The problem with ground elements on Spherus Magna

I’m not actually sure if this will warrant its own topic- if not, you can move this post accordingly

Ever since the confirmation of there being an Earth Tribe I’ve been thinking about what defines the various rock based elements in Bionicle, specifically in Spherus Magna(as it’s the most convoluted). See, we end up with a issue of what qualifies which element, and with not one, not two, not three, but four different groups that could claim power over the same clump of… ground, it becomes difficult to see what powers these elements could exclude from each other.

To elaborate, there are the following elemental tribes on Spherus Magna; Earth, Rock, Sand, and Iron. Greg’s go-to response when questioned about what separates Earth and Rock is along the lines of the often disputed Earth and Stone of the MU- Stone is rocks and solid objects, Earth is more like dirt and organic matter in the ground.

This, however, becomes especially problematic when we introduce a Sand element. If Earth is most like soil and the bigger chunks of rock that are carried along with it(it’s presumable that those bigger chunks aren’t actually under the earth elemental’s control so much as just being carried by the material). What would happen if they were to face off against both a Rock and a Sand elemental? If the Earth elemental were to lift up a clump of their element, the Rock guy would remove the bigger chunks, and as you can see in the chart below and the Sand guy would strip the remaining material of its sand(assuming Spherus Magna has a similar soil composition to earth’s).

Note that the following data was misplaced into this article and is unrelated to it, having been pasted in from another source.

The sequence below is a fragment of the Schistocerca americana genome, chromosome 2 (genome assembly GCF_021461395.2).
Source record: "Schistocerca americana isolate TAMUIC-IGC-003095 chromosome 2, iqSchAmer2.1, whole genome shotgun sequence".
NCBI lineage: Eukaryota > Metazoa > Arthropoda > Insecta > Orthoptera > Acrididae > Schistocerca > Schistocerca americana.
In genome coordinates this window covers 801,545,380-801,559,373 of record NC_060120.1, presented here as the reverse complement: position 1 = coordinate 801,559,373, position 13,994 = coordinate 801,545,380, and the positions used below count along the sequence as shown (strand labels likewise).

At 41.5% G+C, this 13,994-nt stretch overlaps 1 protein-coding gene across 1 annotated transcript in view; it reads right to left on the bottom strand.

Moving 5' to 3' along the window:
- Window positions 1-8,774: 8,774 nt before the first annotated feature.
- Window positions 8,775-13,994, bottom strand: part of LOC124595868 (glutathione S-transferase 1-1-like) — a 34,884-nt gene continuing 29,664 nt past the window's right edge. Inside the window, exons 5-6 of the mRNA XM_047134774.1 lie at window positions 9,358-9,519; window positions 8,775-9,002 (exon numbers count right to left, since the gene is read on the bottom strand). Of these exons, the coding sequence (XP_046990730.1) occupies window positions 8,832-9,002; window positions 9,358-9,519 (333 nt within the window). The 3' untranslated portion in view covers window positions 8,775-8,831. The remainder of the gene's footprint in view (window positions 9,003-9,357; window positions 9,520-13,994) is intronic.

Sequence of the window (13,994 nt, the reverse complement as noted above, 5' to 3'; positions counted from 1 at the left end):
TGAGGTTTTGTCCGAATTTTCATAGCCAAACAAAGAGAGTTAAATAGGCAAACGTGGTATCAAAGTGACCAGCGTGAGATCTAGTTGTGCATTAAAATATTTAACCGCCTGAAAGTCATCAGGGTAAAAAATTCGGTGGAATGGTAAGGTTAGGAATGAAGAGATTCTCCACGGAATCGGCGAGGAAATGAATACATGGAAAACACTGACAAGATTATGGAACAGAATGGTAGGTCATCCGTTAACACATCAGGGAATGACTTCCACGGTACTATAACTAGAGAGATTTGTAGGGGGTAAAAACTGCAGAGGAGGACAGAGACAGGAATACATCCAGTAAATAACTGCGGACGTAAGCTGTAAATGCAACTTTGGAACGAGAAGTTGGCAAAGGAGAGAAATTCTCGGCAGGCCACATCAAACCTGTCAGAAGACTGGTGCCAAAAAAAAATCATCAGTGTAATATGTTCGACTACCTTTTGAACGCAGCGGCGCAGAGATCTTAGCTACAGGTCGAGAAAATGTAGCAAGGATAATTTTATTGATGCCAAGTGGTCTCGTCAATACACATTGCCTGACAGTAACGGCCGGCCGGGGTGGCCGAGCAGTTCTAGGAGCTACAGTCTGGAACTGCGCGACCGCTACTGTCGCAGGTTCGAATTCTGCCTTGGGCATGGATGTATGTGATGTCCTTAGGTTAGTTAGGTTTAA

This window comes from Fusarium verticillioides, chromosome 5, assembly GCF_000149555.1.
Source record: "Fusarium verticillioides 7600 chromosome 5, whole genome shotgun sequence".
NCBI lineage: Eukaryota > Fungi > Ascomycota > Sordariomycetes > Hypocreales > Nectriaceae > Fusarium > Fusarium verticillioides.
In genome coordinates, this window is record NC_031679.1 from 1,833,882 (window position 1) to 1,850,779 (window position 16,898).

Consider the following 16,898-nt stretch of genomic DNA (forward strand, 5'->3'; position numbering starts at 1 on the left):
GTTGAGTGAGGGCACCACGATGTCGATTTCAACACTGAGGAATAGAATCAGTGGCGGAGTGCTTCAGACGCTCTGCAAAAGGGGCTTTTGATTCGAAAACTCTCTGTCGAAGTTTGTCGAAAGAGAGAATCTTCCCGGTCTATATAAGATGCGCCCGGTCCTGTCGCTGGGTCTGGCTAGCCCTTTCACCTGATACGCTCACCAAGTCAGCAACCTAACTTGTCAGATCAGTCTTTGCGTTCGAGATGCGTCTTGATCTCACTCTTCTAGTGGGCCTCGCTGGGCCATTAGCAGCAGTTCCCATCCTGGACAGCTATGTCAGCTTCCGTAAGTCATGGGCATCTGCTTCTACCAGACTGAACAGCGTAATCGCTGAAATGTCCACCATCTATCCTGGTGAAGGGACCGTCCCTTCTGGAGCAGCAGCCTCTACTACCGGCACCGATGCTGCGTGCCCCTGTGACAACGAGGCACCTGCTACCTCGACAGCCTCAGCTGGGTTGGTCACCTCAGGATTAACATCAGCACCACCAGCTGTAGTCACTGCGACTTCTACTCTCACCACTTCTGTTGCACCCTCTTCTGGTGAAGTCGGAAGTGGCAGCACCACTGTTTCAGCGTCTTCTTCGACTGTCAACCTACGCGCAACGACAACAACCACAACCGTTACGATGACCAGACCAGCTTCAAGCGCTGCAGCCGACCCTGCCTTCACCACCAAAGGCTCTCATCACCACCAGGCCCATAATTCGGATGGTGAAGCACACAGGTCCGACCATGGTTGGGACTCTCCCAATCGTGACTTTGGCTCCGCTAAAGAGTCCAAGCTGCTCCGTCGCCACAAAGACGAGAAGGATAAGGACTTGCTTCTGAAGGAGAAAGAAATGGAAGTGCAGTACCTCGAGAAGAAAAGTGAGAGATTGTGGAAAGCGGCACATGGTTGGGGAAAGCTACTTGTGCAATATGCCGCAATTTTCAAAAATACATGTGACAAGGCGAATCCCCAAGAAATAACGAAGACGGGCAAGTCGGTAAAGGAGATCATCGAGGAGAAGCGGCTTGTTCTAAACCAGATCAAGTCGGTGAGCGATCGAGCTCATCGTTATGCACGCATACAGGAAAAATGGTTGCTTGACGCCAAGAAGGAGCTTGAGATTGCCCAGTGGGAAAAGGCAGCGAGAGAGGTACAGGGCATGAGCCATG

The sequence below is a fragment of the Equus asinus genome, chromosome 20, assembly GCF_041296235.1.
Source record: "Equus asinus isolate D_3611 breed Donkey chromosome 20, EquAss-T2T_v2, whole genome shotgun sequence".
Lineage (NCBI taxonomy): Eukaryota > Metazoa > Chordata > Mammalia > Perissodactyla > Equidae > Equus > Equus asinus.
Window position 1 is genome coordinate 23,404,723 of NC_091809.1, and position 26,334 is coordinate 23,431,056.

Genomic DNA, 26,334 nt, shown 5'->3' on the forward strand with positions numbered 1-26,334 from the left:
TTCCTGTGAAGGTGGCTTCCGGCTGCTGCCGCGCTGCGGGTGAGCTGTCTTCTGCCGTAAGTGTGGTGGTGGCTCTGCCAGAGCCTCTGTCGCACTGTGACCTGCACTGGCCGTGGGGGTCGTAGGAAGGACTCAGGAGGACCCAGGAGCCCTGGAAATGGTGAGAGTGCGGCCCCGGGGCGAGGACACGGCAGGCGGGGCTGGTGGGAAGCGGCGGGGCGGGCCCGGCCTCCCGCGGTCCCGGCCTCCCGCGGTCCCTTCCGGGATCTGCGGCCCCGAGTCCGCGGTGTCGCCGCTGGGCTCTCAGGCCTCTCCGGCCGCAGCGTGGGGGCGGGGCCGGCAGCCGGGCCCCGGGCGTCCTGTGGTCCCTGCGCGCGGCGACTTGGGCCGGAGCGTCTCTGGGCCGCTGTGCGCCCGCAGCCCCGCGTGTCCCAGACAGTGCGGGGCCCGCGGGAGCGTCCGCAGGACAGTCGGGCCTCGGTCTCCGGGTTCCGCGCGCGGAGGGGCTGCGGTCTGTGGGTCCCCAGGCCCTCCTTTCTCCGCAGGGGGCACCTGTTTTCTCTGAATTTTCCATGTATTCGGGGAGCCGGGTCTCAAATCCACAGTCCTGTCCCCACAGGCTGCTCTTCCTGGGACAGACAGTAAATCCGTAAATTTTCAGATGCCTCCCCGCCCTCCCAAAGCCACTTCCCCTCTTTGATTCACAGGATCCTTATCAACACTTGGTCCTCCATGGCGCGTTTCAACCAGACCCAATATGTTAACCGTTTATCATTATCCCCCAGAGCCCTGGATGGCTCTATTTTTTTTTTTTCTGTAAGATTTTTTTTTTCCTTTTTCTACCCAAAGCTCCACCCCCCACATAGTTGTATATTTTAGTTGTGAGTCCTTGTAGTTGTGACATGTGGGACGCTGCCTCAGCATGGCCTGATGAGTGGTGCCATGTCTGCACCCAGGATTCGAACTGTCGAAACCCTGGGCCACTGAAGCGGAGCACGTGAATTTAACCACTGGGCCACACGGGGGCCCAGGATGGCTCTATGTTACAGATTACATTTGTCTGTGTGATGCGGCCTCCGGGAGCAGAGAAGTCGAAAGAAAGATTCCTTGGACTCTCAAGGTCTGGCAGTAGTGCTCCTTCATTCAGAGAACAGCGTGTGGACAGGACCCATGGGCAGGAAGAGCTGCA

What would the earth guy be throwing? Silt and clay? That doesn’t seem like a terribly effective element.

And before you suggest it, there’s no component of gravity in Earth, at least according to Greg.

It’s not just earth that gets severely stripped down, either. Add Iron to the list; Rock elementals are now excluded from not only being unable to control stone below a certain(undefined, might I add) size, but they also can’t control stones with a high enough iron content. They’d be left with a very niche power set in a fight against Sand and Iron elementals.

It’s also questionable whether this rule would apply to sand- We don’t know whether the Sand elemental would gain control because the particle size is small enough, or the Iron elemental would take precedence for iron content. Generally speaking, iron content in sand is pretty minimal so we could hazard to say that sand would take precedence… But that’s still just guessing.

So uh, anyone have ideas to resolve this problem?


Who says that the elements can’t overlap?

Let’s look at two other elements, ice and water. Those with water powers can still manipulate ice, to some extent. However, they can’t freeze water or change the shape of ice.